4. When taking a class on the Cost Accounting Standards (CAS) last year, I came across a DCAA rule that made perfect sense to the auditors, but left some of the contracting officers scratching their heads. The rule deals with how to calculate the cost impact of a CAS noncompliance or accounting change on a cost-plus-award-fee (CPAF) contract. Chapter 8 of the DCAA Contract Audit Manual (CAM) contains guidance on how to evaluate cost impact proposals submitted to the Government as a result of a CAS noncompliance or cost accounting practice change (see CAM 8-503). The CAM outlines a five-step process, which is shown in an abbreviated form below: Step 1 Compute the increased/decreased cost estimates and/or accumulations for CAS-covered contracts and subcontracts. Step 2 Combine the increased/decreased cost estimates and/or accumulations within each contract group. Step 3 Determine the increased/decreased cost paid by the Government for each contract group, using the net impact on cost estimates, accumulations and profits/fees. Step 4 Determine the increased costs paid by the Government in the aggregate by combining across contract groups the increased/decreased costs paid by the Government for both contract groups, as determined in step 3. Step 5 Negotiate a settlement with the contractor. The guidance stated under step 3 for determining increased costs to the Government states the following: There is a similar guidance for determining decreased costs to the Government. Thus, the assumption is that the Government would have negotiated a lesser fixed, target, or incentive fee but for the contractor's CAS noncompliance or accounting practice change that caused the cost estimate to be higher than it should have been. For example, let's say a contracting officer negotiates a cost-plus-fixed-fee (CPFF) contract for an estimated cost of $1,000,000 and a fixed-fee of $100,000. The contractor completes the contract and is paid the fixed-fee of $100,000. However, it's later discovered that the contractor used a noncompliant estimating practice that caused the cost estimate to be higher than it should have been. If the contractor had used a compliant estimating practice, their estimated cost would have been $900,000. It is assumed that had the contracting officer known this, he/she would have negotiated a fixed-fee of $90,000. This may not be true in some cases, but it is reasonable as a general assumption. This guidance is based on an interpretation in the FAR Appendix at 9903.306( c ), which states: So far, so good. What's puzzling is the guidance stated in the last sentence of the above-quoted paragraph from the CAM: Thus, the assumption is that, in the case of CPAF contracts, a contractor's cost estimate has no effect on the amount of award fee that a contractor is eventually paid. To illustrate this, let's say a contracting officer negotiates a CPAF contract with an estimated cost of $1,000,000 and an award fee pool of $100,000 (assume no base fee). After performance, the Government determines that the contractor is entitled to 100% of the available award fee and pays the contractor $100,000 (the typical practice is to determine award fee entitlement by applying the earned percentage to the award fee pool?this is a required practice in DoD). It is later found that the contractor used a noncompliant estimating practice which caused the cost estimate to be higher than it should have been. If the contractor had used a compliant estimating practice, their estimated cost would have been $900,000. In this case, it is assumed that had the contracting officer known this, he/she still would have negotiated an award-fee pool of $100,000. This may be true in some cases, but it is curiously inconsistent with the assumption made when calculating the cost impact on a CPFF contract. Is it reasonable to assume that a contractor's estimated cost has no affect on the size of the award fee pool that a contracting officer negotiates? While it is true that a structured approach to developing prenegotiation fee objectives, which relies heavily on prenegotiation cost objectives, is generally not required when developing a prenegotiation award-fee pool objective, it's quite a stretch to assume that prenegotiation cost objectives have no effect on the prenegotiation award fee pool objective (or the size of the award fee pool negotiated). Official guidance on negotiating award fee pools acknowledges that estimated cost can be a consideration. The Air Force Material Command Award Fee Guide offers the following guidance for establishing the award fee pool: [bold added]. The Navy-Marine Corps Award Fee Guide offers almost identical guidance. In my experience, as well as that of some of my colleagues, a contract's estimated cost was a significant factor (if not the most significant factor) in negotiating the size of award fee pools in CPAF contracts. I would be surprised if my experience were atypical. I'd be interested in hearing to what extent my readers consider estimated costs when negotiating an award fee pool for a CPAF contract. Let me know your experience.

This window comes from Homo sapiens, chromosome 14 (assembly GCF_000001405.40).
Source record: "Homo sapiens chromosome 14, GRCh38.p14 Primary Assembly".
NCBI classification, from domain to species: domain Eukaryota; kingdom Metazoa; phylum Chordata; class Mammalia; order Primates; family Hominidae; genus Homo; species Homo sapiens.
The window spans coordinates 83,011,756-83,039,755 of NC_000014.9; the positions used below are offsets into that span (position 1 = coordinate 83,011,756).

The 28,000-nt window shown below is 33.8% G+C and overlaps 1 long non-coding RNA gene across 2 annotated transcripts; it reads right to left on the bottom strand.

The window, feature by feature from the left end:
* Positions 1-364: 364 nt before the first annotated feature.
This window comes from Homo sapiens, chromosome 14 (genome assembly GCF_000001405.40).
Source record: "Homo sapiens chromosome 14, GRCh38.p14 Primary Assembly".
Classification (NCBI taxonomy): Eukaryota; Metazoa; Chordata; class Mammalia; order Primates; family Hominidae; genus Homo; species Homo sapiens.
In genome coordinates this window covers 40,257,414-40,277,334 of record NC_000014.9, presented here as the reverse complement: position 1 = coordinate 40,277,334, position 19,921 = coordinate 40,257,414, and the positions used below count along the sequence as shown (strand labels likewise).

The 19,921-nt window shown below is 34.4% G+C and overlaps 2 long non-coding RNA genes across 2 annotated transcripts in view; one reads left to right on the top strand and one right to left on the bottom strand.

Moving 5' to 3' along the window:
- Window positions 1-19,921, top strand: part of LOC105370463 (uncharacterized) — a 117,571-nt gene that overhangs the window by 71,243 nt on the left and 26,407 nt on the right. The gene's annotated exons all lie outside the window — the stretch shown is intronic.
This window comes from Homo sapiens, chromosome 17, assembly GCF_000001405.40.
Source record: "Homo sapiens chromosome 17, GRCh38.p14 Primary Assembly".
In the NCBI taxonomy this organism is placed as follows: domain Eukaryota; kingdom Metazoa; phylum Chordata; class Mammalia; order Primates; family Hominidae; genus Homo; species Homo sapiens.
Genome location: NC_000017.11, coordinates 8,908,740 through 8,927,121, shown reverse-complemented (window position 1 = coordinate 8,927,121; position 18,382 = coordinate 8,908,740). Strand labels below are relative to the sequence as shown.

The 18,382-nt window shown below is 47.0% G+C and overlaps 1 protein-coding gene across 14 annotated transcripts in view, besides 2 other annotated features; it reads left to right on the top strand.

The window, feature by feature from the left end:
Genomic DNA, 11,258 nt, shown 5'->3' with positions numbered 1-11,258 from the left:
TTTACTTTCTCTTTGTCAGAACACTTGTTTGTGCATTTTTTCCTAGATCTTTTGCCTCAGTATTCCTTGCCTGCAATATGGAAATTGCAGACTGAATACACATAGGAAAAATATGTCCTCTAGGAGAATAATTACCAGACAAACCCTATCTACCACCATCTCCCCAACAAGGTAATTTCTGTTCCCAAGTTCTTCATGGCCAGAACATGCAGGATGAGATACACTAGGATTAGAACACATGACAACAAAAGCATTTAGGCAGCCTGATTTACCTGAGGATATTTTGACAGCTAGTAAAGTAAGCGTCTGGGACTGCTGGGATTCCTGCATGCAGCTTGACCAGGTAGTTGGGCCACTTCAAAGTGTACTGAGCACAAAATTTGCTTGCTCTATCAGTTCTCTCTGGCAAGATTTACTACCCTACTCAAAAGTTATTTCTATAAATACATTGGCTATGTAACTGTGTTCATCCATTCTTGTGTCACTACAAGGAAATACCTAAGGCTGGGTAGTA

5. here_2_help, I thought this entry would get your attention. A couple of questions for you: 1. Why not assume that the award fee paid would fluctuate in proportion to the amount of the under/over estimate? In other words, make the same assumption for AF contracts that is made for CPFF contracts? 2. You wrote: Why should award fee deltas be considered immaterial, but fixed-fee deltas considered material?